11. Prepare The Documents You’ll Need

Document preparation and storage is a crucial part of tax filing for homeowners. Some of the important documents include:

  • IRS Form 1098

  • Mortgage Credit Certificate

  • Settlement Statement

  • Property Tax Statement

  • IRA Withdrawal Documents

  • Home Improvement Invoices

  • Insurance Loss Documentation

  • Form 8829

Keeping track of all these documents can be a challenging task. Luckily, with Trustworthy, you and the co-buyer of the house can organize all your tax and family documents in a safe place and access them as needed.

If you’re hiring a tax professional to help you and the co-buyer of the home file your taxes, you can share these documents securely through the trustworthy system by adding them as a “collaborator”.

Finances

How to File Taxes After Buying a House with Someone: Tips and Tricks

Joel Lim

|

September 14, 2023

Trustworthy is an intelligent digital vault that protects and optimizes your family's information so that you can save time, money, and enjoy peace of mind.

The intelligent digital vault for families

Trustworthy protects and optimizes important family information so you can save time, money, and enjoy peace of mind

If you are considering buying a house with someone else or have already done so, you’re probably wondering how to file your taxes.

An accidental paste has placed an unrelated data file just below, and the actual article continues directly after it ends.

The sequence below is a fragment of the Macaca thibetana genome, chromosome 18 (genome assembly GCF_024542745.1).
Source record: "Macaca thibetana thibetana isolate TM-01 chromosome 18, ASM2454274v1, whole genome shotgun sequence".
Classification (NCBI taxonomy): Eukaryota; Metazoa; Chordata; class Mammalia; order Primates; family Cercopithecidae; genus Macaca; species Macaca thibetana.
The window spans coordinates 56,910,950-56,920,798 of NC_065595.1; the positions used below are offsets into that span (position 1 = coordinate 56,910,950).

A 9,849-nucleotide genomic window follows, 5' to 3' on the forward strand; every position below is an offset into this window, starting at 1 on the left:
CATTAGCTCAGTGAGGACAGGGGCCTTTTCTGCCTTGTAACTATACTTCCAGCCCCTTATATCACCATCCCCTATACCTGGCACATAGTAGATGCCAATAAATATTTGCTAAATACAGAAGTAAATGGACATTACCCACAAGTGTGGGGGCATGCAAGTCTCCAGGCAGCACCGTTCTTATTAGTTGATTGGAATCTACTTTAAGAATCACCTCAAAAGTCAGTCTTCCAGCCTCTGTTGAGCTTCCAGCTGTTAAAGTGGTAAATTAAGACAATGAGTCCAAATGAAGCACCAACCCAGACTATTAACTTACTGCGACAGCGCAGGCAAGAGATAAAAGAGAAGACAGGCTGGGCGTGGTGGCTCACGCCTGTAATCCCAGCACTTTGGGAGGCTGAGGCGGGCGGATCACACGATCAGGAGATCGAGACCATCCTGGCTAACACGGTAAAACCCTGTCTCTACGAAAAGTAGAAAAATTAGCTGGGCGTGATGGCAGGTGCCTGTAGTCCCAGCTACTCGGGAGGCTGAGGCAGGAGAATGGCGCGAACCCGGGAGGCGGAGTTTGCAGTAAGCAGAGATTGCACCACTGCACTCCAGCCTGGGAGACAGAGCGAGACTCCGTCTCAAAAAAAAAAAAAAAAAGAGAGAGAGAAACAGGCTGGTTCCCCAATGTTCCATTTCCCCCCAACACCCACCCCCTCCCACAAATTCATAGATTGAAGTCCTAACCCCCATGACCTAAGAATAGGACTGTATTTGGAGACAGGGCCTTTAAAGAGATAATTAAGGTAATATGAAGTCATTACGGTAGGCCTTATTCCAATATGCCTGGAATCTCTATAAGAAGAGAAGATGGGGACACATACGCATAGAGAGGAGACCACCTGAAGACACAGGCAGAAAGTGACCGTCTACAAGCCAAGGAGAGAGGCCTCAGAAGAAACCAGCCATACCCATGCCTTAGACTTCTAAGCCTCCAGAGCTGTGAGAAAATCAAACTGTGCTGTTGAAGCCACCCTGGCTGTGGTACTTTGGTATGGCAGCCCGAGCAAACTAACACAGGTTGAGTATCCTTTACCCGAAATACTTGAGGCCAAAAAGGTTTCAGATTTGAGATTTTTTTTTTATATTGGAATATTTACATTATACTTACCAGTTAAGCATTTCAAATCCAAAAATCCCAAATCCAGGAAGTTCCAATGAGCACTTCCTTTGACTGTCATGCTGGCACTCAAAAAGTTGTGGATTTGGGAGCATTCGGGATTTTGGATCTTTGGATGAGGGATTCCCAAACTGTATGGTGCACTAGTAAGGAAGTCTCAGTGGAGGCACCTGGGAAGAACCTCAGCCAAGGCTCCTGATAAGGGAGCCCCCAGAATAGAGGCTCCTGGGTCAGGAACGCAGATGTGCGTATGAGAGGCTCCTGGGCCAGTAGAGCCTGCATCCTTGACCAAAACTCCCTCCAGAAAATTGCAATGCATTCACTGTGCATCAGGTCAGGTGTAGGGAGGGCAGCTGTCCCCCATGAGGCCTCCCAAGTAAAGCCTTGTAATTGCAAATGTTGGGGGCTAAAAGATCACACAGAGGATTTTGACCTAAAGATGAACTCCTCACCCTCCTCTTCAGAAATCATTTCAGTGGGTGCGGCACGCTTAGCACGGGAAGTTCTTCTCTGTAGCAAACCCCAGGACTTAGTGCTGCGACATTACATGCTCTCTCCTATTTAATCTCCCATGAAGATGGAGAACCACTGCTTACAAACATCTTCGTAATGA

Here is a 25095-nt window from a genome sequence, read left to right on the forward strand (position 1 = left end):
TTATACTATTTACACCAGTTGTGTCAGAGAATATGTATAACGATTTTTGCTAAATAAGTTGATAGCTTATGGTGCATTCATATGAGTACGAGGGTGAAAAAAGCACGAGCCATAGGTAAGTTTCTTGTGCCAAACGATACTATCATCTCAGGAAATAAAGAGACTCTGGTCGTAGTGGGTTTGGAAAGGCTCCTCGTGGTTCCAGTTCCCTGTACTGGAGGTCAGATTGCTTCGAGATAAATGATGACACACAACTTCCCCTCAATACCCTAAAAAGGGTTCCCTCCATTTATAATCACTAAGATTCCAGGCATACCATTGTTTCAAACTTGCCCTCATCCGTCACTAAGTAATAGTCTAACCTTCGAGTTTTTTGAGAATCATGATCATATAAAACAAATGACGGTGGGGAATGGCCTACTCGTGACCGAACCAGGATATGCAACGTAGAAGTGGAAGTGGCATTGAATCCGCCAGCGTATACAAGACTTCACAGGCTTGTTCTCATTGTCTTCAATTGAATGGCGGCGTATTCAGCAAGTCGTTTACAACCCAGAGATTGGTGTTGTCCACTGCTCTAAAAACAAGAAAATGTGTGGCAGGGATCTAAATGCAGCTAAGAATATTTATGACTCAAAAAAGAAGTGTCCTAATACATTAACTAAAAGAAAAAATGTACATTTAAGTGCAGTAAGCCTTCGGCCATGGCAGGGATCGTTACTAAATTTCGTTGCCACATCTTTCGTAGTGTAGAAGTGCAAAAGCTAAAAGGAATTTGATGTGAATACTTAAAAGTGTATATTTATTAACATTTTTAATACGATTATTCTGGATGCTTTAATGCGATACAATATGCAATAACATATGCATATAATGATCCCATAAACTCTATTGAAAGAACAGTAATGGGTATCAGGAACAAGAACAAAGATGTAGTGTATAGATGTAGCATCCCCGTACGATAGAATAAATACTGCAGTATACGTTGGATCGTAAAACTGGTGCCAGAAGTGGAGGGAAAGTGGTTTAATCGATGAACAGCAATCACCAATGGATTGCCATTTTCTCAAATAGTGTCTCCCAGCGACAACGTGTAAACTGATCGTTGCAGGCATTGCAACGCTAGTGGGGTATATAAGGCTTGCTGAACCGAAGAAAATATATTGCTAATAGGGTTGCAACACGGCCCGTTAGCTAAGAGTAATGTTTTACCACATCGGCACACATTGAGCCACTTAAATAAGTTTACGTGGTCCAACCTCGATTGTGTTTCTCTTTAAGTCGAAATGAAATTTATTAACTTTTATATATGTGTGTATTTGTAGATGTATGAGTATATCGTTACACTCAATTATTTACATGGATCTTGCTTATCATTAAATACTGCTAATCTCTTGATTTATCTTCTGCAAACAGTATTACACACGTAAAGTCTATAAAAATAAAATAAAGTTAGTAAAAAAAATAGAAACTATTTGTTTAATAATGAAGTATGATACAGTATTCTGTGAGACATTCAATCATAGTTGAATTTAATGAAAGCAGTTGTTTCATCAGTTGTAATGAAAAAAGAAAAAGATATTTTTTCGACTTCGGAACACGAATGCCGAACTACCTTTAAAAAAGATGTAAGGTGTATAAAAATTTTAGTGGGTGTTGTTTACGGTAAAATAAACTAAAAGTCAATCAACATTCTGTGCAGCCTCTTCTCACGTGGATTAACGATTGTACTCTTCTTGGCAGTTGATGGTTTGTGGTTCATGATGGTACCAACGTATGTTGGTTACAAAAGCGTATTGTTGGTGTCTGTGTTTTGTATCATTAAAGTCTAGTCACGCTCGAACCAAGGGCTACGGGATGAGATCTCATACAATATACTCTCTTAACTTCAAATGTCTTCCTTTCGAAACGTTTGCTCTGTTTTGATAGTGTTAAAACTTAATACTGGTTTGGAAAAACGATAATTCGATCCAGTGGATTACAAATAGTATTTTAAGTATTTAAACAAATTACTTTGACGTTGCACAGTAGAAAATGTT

Whether you're a first-time homeowner or an experienced property investor, there are some key steps you should take to ensure your taxes are handled properly when purchasing a home with someone else.

Key Takeaways

  • Understanding your ownership status is essential to filing taxes after buying a home, as it will impact the deductions you are eligible for and how you file.


  • It is typically more beneficial to file your taxes jointly with co-owners of the property to maximize mortgage interest and property tax deductions.


  • Homeowners can take advantage of various tax deductions, including those for mortgage interest and points, state and local property taxes, private mortgage insurance premiums, energy-efficient upgrade credits, and more.

1. Consider What Your Ownership Status Is

consider-what-your-ownership-status-is